To ensure safety and reliability, aerospace original equipment manufacturers (OEMs) depend on integrated, specific, rupture disk solutions for applications ranging from compressed gas cylinders to propulsion systems, aircraft wheels, environmental and fire protection equipment, and fuel storage systems. Rupture disks serve as an effective passive safety mechanism to protect against overpressure in many such aerospace applications. The disk, which is a one-time-use membrane made of various metals including exotic alloys, is designed to activate within milliseconds when a pre-determined differential pressure is achieved.
Aerospace equipment reliability is essential and demands high integrity from the pressure relief technology used to protect low- and high-pressure OEM systems. Instead of loose rupture disk and holder devices, OEMs are increasingly turning to integrated rupture disk assemblies with all components combined by the manufacturer. These assemblies are tailored to the application, miniaturized, and use a wide range of standard and exotic materials. This approach ensures the rupture disk device performs as expected, enhancing equipment safety, reliability, and longevity while simplifying installation and replacement.
The integrated assembly is also ideal for numerous hydraulic, pneumatic, and other low-, medium- and high-pressure applications including pumps, piston & bladder accumulators, propulsion systems, pressure vessels, and piping.
From satellites to aircraft to drones, tailoring integrated rupture disk applications for use with lightweight, compact materials such as titanium and aluminum are also important since it takes more energy to get heavier vehicles off the ground.
When tremendous corrosion resistance is required for aggressive fluid conditions, titanium is often the material of choice. Where light weight and economy are required, an aluminum welded assembly may be the right solution.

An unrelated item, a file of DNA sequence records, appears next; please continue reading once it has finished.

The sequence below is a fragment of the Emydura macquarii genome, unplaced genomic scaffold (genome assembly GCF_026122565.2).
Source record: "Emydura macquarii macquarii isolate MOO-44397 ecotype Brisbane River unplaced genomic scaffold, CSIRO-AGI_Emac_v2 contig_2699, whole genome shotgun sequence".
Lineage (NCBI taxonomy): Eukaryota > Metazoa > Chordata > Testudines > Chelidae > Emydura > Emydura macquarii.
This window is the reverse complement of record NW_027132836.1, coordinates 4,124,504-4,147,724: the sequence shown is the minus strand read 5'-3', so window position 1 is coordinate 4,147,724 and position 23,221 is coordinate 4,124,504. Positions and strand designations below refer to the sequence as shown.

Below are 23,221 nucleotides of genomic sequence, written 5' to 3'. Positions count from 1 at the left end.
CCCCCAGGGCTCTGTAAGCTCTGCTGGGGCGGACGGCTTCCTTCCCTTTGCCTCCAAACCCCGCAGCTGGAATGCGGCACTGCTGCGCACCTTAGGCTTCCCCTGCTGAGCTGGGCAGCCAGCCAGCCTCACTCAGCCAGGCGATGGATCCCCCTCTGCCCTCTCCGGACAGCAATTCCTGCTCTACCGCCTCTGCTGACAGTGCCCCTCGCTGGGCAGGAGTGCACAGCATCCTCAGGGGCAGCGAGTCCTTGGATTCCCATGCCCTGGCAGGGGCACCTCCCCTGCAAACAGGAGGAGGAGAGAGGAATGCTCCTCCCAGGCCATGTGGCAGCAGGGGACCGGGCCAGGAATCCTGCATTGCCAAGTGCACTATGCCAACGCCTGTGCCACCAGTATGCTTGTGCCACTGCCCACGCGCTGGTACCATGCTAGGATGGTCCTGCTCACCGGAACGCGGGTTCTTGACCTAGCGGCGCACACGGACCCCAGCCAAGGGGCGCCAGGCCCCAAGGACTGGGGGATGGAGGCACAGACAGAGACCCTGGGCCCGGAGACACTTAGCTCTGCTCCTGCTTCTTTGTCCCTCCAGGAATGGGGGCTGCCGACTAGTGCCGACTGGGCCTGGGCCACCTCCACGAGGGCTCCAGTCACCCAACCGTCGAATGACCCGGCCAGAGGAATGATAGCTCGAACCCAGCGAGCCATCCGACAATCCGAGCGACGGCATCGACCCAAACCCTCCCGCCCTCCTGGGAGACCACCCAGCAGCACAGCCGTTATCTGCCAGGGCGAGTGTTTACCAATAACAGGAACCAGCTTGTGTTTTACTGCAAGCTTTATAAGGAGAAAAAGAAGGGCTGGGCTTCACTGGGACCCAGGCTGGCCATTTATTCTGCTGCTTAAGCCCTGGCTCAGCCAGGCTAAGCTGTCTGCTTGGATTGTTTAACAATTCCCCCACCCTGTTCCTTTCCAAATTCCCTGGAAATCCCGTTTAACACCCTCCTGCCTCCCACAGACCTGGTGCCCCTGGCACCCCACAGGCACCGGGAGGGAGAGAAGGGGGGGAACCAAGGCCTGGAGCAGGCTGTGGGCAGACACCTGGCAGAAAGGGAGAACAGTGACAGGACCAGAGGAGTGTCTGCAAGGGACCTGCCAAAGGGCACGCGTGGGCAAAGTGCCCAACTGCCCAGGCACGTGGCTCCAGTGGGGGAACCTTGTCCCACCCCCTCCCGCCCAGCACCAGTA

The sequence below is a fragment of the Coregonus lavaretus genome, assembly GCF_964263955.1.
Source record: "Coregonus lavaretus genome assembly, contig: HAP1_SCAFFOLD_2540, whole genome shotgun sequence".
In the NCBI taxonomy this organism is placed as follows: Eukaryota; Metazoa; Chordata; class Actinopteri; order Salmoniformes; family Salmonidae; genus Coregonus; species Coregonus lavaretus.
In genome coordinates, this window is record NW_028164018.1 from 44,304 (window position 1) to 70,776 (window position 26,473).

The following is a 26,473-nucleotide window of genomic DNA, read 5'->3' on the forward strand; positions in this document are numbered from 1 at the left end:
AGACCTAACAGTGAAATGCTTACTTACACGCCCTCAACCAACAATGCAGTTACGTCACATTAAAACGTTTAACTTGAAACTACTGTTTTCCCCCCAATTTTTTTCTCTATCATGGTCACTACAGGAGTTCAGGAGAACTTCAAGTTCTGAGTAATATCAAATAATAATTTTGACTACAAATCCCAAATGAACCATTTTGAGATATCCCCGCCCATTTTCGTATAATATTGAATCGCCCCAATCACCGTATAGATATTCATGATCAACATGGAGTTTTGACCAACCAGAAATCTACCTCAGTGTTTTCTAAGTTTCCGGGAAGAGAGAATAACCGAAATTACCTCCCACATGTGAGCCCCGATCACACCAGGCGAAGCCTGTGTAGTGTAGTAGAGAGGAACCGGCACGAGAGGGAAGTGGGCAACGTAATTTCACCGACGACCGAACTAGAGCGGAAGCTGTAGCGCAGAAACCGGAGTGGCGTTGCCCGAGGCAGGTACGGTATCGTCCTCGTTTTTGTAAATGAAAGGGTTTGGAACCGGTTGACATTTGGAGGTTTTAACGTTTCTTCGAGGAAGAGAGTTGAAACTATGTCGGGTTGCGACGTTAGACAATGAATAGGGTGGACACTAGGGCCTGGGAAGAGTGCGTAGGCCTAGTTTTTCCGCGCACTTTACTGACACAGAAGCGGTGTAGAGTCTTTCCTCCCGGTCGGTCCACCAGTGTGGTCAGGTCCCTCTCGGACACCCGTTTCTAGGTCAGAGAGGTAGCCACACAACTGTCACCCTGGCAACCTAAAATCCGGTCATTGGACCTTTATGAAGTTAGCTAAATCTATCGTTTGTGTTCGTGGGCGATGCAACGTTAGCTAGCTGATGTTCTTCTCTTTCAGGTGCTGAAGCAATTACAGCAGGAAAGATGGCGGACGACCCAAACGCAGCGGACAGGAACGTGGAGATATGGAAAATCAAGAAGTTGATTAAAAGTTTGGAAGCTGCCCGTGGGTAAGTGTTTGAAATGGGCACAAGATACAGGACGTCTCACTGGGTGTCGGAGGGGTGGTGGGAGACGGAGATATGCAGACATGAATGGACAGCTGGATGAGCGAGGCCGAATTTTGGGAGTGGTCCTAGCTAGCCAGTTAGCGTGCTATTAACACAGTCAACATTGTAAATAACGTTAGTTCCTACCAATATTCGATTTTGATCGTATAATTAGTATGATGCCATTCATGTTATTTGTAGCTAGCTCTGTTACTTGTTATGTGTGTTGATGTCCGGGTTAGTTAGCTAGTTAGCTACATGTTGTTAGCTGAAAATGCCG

Separate components versus integrated assemblies
Traditionally in aerospace, rupture disks begin as standalone components that are combined with the manufacturer’s separate holder at the point of use. The installation actions of the user contribute significantly to the function of the rupture disk device. When installed improperly, the rupture disk may not burst at the expected set pressure. There is a delicate balance between the rupture disk membrane, its supporting holder, and the flanged, threaded, or other fastening arrangement used to locate the safety device on the protected equipment.
For this reason, an integrated rupture disk assembly is often a better choice than separable parts. Available ready-to-use and with no assembly required, integrated units are certified as a device to perform at the desired set pressure. The one-piece design allows for easier installation and quick removal if the rupture disk is activated.
The assembly includes the rupture disk and housing and is custom engineered to work with the user’s desired interface to the pressurized equipment. The devices are typically threaded or flanged, or even configured for industry specific connections such as CF/KFVCR couplings. The rupture disk and holder are combined by the manufacturer by welding, bolting, tube stub, adhesive bonding, or crimping based on the application conditions and leak tightness requirements.
This approach has additional advantages. Integrated assemblies can be mistake-proofed by design to ensure correct direction of installation such as by use of a different screw thread configuration at the inlet and outlet of the device. The physical characteristics of increasingly miniaturized rupture disks as small as 1/8″ can also make it challenging for personnel to pick up the disk and place it into a separate holder.
“Aerospace OEMs are driven to deliver the best performance while respecting the budget of their customers, says Geof Brazier, Managing Director of BS&B Safety Systems Custom Engineered Products Division. “The use of an integral assembly maximizes the quality assurance for the pressure relief technology by providing a ready to use component.”
Integrated assemblies – rupture disk design
According to Brazier, the most important considerations in rupture disk device design for aerospace are having the right operating pressure and temperature information along with the dimensional constraints of the application. Service performance is sometimes expressed as the number of cycles the device is expected to endure during its lifetime. Since pressure and cycling varies depending on the application along with the space available and weight that is acceptable, each requires a custom engineered solution.